As with the sheep, so it is with us. After all, we are the people of His pasture and the sheep of His hand (Psalm 95:7). And thus it can be said that we only see clearly when we are feeding on God’s word. After all, Jesus said we shall not live by bread alone, but on every word that proceeds from the mouth of God (Matthew 4). When we are not reading His word we are blind and in grave danger of the enemy of our souls who is there to steal, to kill, and to destroy (John 10:10), who seeking whom he may devour (1 Peter 5:8). Because our spiritual eyesight is so bad, it is imperative that we as Christians must be in His word constantly, and must also keep our ears perked up to hear His voice, to hear what the Spirit is saying (Revelation 2-3). For indeed, “…faith comes by hearing and hearing by the word of God” (Romans 10:17). In so doing, we will be made spotless and without wrinkle as Christ’s Bride with the washing of the water of the word (Ephesians 5:26). And the more we are in God’s word, the sharper our discernment between good and evil will be – in other words, even when things are unclear to everyone else thinks ‘what’s the big deal’ and that ‘everything is okay’, we will be able to tell even the slightest deceptive difference because we are skilled at both understanding and using God’s word in all situations. As Hebrews 5:12-14 teaches, “12For though by this time you ought to be teachers, you need someone to teach you again the first principles of the oracles of God; and you have come to need milk and not solid food. 13For everyone who partakes only of milk is unskilled in the word of righteousness, for he is a babe. 14But solid food belongs to those who are of full age, that is, those who by reason of use have their senses exercised to discern both good and evil.”

We’ve Been Enlisted: A Kingdom of Holy, Royal Priests

Our enemies are out to destroy us, to eat every drop of us as sacrifices. Our enemies are on every side of us, roving about ravenously and relentlessly. And just like the little sheep we are boldly fed directly in front of our enemies, and our enemies can do nothing about it as long as we stay in tune with our Shepherd who is always watching over us protectively. In the midst of vexing, life-threatening situations and in front of our cruel enemies, God our Shepherd like a servant-priest lays out before us generous, satisfying, consecrated loaves of His word – even Himself who is the bread of life (John 6:31-33). And these loaves are intended only for God’s dedicated and set apart holy and royal priesthood, which is exactly what we now are in Christ (1 Peter 2). And thus we are wholly set apart for the service of God. As Romans 12:1-2 states, “1I beseech you therefore, brethren, by the mercies of God, that you present your bodies a living sacrifice, holy, acceptable to God, which is your reasonable service. 2And do not be conformed to this world, but be transformed by the renewing of your mind, that you may prove what is that good and acceptable and perfect will of God.”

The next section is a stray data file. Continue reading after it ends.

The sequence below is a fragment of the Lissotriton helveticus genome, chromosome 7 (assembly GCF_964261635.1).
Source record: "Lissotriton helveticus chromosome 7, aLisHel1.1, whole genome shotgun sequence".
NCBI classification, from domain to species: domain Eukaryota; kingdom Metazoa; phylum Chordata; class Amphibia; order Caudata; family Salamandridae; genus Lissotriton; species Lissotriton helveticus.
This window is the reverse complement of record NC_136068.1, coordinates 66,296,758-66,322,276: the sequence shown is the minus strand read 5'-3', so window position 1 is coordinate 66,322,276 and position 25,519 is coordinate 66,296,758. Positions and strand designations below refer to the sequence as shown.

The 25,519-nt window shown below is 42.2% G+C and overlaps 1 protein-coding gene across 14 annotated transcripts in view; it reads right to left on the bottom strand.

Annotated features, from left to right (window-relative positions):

In the Old Testament, only a select group of people, namely the Levites through the lineage of Aaron, were called, anointed, and assigned as priests to the Lord. When Israel lived in the Wilderness with Moses and Aaron, the Levites and priests were the ones who lived nearest the tent of the Tabernacle, smack dab in the middle of all the tribes of Israel. Even if another tribe or a person from another tribe wanted to participate in this calling of the priesthood, they could not. We see this fact colorfully and dramatically portrayed in the stories of Numbers 16-17. The priests were anointed to minister before the Lord in the Tabernacle/Temple (Joel 2:17; 2 Chronicles 5:14; Deuteronomy 21:5; Exodus 39-40) between the ages of thirty and fifty; not younger, no matter how eager, and not older no matter how capable. “From thirty years old and above, even to fifty years old, you shall number them, all who enter to perform the service, to do the work in the tabernacle of meeting,” (Numbers 4:23). They were called as servants of the people and of God. Their entire lives were dedicated to making sacrifices on behalf of the people and to minister before a holy God. They were also the ones who partook of the sacrifices that were offered on the altar of God, and were the ones who marched out first into battle.

That’s right. The priests often led Israel on the battlefield (Joshua 6; 1 Samuel 4; 1 Chronicles 20). In the passage of Numbers 4:23 quoted above, an odd statement is made: “all who enter to perform the service”. This phrase is a military term, literally meaning “to serve” and “to wage war” and has to do with assembling as an army for battle. They were seen as soldiers actively involved in the warfare of the Lord of Hosts. Thus, when the priests arranged the table and set in order things in the Tabernacle, they are said to be “performing the service” in a military sense. In other words, what the priests were doing in God’s presence no matter how common it might have appeared was in no way common. Their actions in the Temple were ones of battle in a very real war with the enemies of God.